250.000 lights for justice

By | News & Politics
Street rallies in Arad, Romania. Credit@Ciprian Hord

For eight consecutive days, Romanians have taken to the streets in response to the newly appointed Government’s plan to relax the penal laws in favour of culprits. During the night of January 31st, 2017, days after the new Government was sworn into office, it secretly passed an emergency decree, aiming to pardon certain breaches of law, as well as amendments of the Penal Code and Penal Procedure Code of Romania, specifically related to the way power is being handled. Impromptu rallies erupted the same night in Bucharest where approximately 25,000 people gathered in Victory Square in front of the Government building, as well as in other major cities in Romania. The rallies mounted the next day to an estimated 300,000 plus people throughout the country, marking the largest rally since the fall of communism in 1989.

Following reactions from the European Union, European and international politicians, foreign embassies (such as Belgium, Canada, France, Germany, Netherlands, the United States), the American Chamber of Commerce, Romanian judicial institutions, and street demonstrators, on February 5th, the Government adopted a new ordinance repealing the original one. However, the Government communicated its intention to pass the majority of the content from the original ordinance in a new bill through the Parliament, where the majority is represented by PSD – ALDE, the party coalition which named the Prime Minister and the ministers presently in power.

Street rally in Timisoara, Romania. Credit@Eugen Chirita Photography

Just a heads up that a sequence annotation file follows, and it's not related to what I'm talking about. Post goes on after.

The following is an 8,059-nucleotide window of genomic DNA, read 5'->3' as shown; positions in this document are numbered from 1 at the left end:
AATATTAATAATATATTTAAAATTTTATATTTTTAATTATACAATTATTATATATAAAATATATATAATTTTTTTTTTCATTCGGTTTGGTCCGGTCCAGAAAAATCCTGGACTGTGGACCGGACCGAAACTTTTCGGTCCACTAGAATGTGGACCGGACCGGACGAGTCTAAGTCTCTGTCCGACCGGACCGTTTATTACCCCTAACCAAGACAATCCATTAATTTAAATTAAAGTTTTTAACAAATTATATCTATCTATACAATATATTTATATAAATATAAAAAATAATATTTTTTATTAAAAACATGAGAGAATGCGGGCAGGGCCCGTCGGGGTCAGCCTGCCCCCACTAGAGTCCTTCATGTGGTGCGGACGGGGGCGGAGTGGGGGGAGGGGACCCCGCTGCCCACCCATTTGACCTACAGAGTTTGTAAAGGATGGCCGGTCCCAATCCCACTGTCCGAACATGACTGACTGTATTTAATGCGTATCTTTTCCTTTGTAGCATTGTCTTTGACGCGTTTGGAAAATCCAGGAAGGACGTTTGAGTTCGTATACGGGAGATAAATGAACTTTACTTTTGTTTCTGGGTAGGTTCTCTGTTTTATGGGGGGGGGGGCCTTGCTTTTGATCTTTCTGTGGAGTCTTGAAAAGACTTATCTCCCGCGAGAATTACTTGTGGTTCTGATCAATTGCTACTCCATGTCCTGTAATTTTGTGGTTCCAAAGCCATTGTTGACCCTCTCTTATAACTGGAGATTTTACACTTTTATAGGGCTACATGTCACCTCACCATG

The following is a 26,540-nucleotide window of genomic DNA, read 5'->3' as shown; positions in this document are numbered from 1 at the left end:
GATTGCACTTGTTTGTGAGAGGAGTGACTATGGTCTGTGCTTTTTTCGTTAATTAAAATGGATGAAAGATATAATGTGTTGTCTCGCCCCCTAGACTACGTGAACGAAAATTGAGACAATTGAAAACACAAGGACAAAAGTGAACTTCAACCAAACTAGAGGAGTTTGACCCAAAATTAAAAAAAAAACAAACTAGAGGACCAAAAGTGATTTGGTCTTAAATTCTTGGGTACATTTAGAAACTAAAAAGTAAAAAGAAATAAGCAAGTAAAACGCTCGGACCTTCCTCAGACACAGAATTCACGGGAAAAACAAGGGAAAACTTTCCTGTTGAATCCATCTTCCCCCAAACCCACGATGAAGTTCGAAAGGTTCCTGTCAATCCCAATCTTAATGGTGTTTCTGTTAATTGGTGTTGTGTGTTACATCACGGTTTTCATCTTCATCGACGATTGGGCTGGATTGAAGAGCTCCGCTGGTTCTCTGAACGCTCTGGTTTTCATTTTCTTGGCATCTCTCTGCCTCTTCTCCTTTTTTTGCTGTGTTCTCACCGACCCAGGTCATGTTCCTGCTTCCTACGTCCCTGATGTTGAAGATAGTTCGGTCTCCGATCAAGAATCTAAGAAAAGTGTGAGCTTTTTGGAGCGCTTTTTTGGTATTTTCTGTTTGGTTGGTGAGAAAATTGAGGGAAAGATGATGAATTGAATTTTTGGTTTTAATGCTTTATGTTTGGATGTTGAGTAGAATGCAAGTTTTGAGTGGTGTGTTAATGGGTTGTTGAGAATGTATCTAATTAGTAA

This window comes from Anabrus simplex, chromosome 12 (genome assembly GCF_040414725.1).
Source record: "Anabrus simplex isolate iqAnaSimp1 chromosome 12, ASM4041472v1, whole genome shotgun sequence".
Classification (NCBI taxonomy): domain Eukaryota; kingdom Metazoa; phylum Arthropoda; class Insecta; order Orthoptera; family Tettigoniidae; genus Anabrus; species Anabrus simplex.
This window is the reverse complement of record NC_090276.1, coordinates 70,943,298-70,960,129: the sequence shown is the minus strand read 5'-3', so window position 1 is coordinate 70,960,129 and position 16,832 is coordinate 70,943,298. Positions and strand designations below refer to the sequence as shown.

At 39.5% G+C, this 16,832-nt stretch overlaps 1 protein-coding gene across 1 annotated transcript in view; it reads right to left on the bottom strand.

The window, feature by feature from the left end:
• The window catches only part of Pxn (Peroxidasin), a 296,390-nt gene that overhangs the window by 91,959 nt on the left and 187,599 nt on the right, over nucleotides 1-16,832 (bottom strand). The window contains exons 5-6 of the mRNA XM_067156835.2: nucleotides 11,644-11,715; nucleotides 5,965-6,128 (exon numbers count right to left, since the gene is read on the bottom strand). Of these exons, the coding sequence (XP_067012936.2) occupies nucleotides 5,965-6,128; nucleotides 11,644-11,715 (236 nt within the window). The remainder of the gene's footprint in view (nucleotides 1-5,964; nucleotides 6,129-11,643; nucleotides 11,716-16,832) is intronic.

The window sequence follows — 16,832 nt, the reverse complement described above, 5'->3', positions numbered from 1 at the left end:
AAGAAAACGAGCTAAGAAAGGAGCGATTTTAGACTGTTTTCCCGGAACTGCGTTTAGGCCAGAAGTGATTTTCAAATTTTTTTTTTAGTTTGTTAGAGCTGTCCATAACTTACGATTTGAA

Street rally in Timisoara, Romania. Credit@Eugen Chirita Photography

The Government’s way of handling the situation led the demonstrators to question the Prime Minister’s and Minister of Justice’s determination to meet the people’s demands and the finality of the matter. These developments resulted in further rallies on February 5th, when around 600,000 people took again to the streets throughout the country and in major cities around the world, such as London, Paris, Amsterdam, Madrid, Seattle, Copenhagen, Stockholm, etc, making it the largest demonstration in the history of the country. A noteworthy event during the rally on February 5th was when the 250,000 plus people who were gathered in Victory Square lit up their mobile phone flashlights and pointed them towards the sky while singing the national anthem aiming to send a message of optimism, solidarity, unity and hope for justice to prevail.

Overall the demonstrations appeared to be peaceful, dominated by energetic individuals showcasing creative and witty slogans. Remarkably, people took to the streets even in smaller cities, dominated by supporters of the Social-Democrat Party, PSD, such as Alexandria, Slobozia, Urziceni, Vaslui, etc. The level of organisation and communication between participants, done mostly through activist groups via social media, seems to demonstrate a higher standard of involvement and interest in civic activism. Romania has seen several waves of protests since 2012 including a powerful rally in 2013 to save the village of Rosia Montana from a gold mining project and a series of protests in 2015 following the Colectiv nightclub fire. The sophistication of the 2017 rallies may prove how Romanians’ attitude towards politics has evolved, transforming them from spectators to democracy to active participants.

Over 250.000 people rally in Bucharest. Credit@ Bogdan Dincă / Documentaria

Over 250.000 people rally in Bucharest. Credit@ Bogdan Dincă / Documentaria

While the Romanian people continue to wait for a resolution to the political situation in the country, their rallies seem to breed solidarity and heighten civic virtue and may become another stepping stone on the path towards creating a new social movement, going beyond politics, defining and unifying the nation.

These rallies may be an example of the grassroots coming together to stand up to the central government and to remind politicians they are being watched carefully and in a real democracy the power is in the hands of the people who have the potential to protect their rights and values by standing together. Romania may also motivate other countries and become a model of civil solidarity at a regional, European and international level by transmitting a message of optimism and also a signal to politicians to place the interest of the people at the core of their political agenda.

How may other countries follow Romania’s example to stand up for justice?


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